# How can I fairly adjudicate the effects of height differences on ranged attacks?

My group is starting a sea-based campaign, and the gunslinger character (Matt Mercer's third-party fighter subclass) is asking about how being in the crow's nest will affect his range.

Since he will be targeting creatures significantly below him (about 110 feet down) that are only 25 feet horizontally from his position, he is asking how he should adjudicate weapon range.

How can I fairly adjudicate the effects of such height differences on ranged attacks?

• Is this game using a grid? Commented Apr 29, 2019 at 17:40
• Yes we are. I even have the boat and masts set at 5' square intervals. Commented Apr 29, 2019 at 18:24
• Are you using a paper or hand-drawn grid, or an digital grid, such as Roll20?
– Jack
Commented Apr 29, 2019 at 21:49
• Are you asking a geometry question related to calculating range at a non-right angle, or are you trying to determine if your player's attack should have longer range when shooting downward? Commented Apr 30, 2019 at 0:05
• Paper grid essentially (square battle mat). Commented Apr 30, 2019 at 15:02

# Either use the simplified PHB rules or do the real math

There isn't necessarily a 'right' way here, but you do have to account for the height as part of their distance because that is how far the target is from the archer.

## The quick and dirty

This is done by utilizing the Grid Variant option found in the PHB on page 192:

To determine the range on a grid between two things—whether creatures or objects— start counting squares from a square adjacent to one of them and stop counting in the space of the other one. Count by the shortest route.

This doesn't make any real world sense, but in the base system, there is no difference between a target 110' directly below and one 30' away as well. They're both considered 110' away.

But it's easy. If you're looking for true distance, then you've got some math to do.

## Pythagorean Theorem to find true distance

Or you can call Pythagoras and use his theorem (A2+ B2 = C2) to get a more exact value. In this case A would be the mast height, B the horizontal distance from base of mast, and C is the hypotenuse for true distance.

The true distance would be 112 feet based on the hypotenuse length. The Theorem system matches that optional grid variant rules in the PHB (pp 192):

## DMG Offers an other Variant:Diagonals option (pp252)

When measuring range or moving diagonally on a grid, the first diagonal square counts as 5 feet, but the second diagonal square counts as 10 feet. This pattern of 5 feet and then 10 feet continues whenever you’re counting diagonally, even if you move horizontally or vertically between different bits of diagonal movement. For example, a character might move one square diagonally (5 feet), then three squares straight (15 feet), and then another square diagonally (10 feet) for a total movement of 30 feet.

Carcer actually has simplified how this would work and is a great suggestion for getting something more realistic and getting it quickly:

The distance according to the variant diagonals rule can be very quickly calculated by taking the longer of the horizontal or vertical distance and adding half of the shorter distance, rounding down to the nearest 5ft multiple - e.g. a target 110 ft. down and 25 ft. away (or 110ft. away and 25ft. down) is 110 + 12.5 ~= 120 ft. distant.

## Be aware of other issues - and be consistent with whatever you choose

The DM may also want to consider the use of partial cover as the archer has to shoot through the rigging around the mast - but that's up to the DM.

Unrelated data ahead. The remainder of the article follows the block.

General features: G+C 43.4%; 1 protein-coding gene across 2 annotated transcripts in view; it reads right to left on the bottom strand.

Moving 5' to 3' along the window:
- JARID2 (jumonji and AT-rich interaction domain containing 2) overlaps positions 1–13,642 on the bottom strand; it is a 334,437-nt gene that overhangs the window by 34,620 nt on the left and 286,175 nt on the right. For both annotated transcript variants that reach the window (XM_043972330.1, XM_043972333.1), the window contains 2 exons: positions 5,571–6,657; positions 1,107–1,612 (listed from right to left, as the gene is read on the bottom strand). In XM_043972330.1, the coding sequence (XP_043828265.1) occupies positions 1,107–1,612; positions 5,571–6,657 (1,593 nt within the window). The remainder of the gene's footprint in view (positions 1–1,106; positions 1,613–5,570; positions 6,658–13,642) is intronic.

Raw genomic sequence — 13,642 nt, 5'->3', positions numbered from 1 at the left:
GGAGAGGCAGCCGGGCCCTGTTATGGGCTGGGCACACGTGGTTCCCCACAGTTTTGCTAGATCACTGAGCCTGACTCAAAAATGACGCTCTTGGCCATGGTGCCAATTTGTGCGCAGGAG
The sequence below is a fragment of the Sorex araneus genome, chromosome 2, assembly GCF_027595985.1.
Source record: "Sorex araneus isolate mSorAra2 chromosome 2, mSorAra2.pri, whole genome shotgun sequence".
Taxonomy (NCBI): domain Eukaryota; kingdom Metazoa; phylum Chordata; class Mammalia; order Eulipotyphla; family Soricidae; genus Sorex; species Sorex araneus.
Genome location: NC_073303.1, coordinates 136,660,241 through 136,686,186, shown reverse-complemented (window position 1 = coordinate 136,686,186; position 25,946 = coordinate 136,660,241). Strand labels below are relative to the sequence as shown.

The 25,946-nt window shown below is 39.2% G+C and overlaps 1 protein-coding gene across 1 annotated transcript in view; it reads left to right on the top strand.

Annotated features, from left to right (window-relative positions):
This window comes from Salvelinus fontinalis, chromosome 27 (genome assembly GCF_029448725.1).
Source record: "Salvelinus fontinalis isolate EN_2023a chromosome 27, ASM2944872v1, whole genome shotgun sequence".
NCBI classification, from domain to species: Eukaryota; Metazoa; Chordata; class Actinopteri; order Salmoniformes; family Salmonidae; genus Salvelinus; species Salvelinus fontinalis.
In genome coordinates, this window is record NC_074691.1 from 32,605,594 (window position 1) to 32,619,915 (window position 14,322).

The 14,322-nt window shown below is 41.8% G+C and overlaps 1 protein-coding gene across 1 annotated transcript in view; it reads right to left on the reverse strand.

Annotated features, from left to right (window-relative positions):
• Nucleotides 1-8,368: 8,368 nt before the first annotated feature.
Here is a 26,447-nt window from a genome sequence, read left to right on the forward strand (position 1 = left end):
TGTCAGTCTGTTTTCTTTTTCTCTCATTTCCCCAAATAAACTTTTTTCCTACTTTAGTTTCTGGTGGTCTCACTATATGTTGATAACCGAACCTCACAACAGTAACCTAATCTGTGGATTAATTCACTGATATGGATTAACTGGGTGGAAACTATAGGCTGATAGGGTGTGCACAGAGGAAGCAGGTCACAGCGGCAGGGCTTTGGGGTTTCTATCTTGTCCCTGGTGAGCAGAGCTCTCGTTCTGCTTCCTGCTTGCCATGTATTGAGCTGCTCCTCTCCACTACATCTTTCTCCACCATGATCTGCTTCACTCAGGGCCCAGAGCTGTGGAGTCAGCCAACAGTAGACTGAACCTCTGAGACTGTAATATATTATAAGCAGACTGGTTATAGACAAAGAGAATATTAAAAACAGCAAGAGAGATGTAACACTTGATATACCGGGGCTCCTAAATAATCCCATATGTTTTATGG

Motion of the ocean may be another issue to consider. The potential rolling seas as well as the crows having a much stronger motion feeling due to it's height may impose disadvantage on the shot should the DM think it was worth doing so.

Also be aware of any darkvision distance issues if fighting at night.

Whichever method you choose, I do recommend that you use the same methodology in all cases whether PC or NPC. Make the rule known and agreed upon so that the players understand the implications.

• I would actually promote advantage instead of disadvantage; historically having the high ground has been beneficial, and it adds a layer of positive tactical thinking (Gaining advantage is always better than doing something fancy such as getting in the crows nest only to be told 'haha disadvantage!') Commented Apr 30, 2019 at 11:44

Even though it's extremely common to do so, 5th edition assumes you are not playing on a grid, by default. Using a grid is proposed on PHB 192 as a variant rule. In that rule, it says that moving to any adjacent square (including diagonals) counts as 5 feet, period:

Entering a Square. To enter a square, you must have at least 1 square of movement left, even if the square is diagonally adjacent to the square you're in. (The rule for diagonal movement sacrifices realism for the sake of smooth play. The Dungeon Master's Guide provides guidance on using a more realistic approach.)

This means, regardless of actual math, that we can measure your distance traveled as two straight lines, distance forward, and to the side. Whichever of this is longest will be the equivalent of how far you've moved.

You would measure other distances the same way, like how far away a flying creature is, or how far we need to shoot downward at a target.

A simple example of this is if I move forward 10 feet and to the side 5 ft (2 squares by 1 square), I've moved 10 feet.

So for your example, if he is 110 feet up, but only 25 feet away horizontally, the distance would be measured as 110 feet.

This is used for simplicity's sake but is not mathematically accurate. Aware of this, the designers proposed an alternate method in DMG 252 (as mentioned above):

### Optional Rule: Diagonals

The Player's Handbook presents a simple method for counting movement and measuring range on a grid: count every square as 5 feet, even if you’re moving diagonally. Though this is fast in play, it breaks the laws of geometry and is inaccurate over long distances. This optional rule provides more realism, but it requires more effort during combat.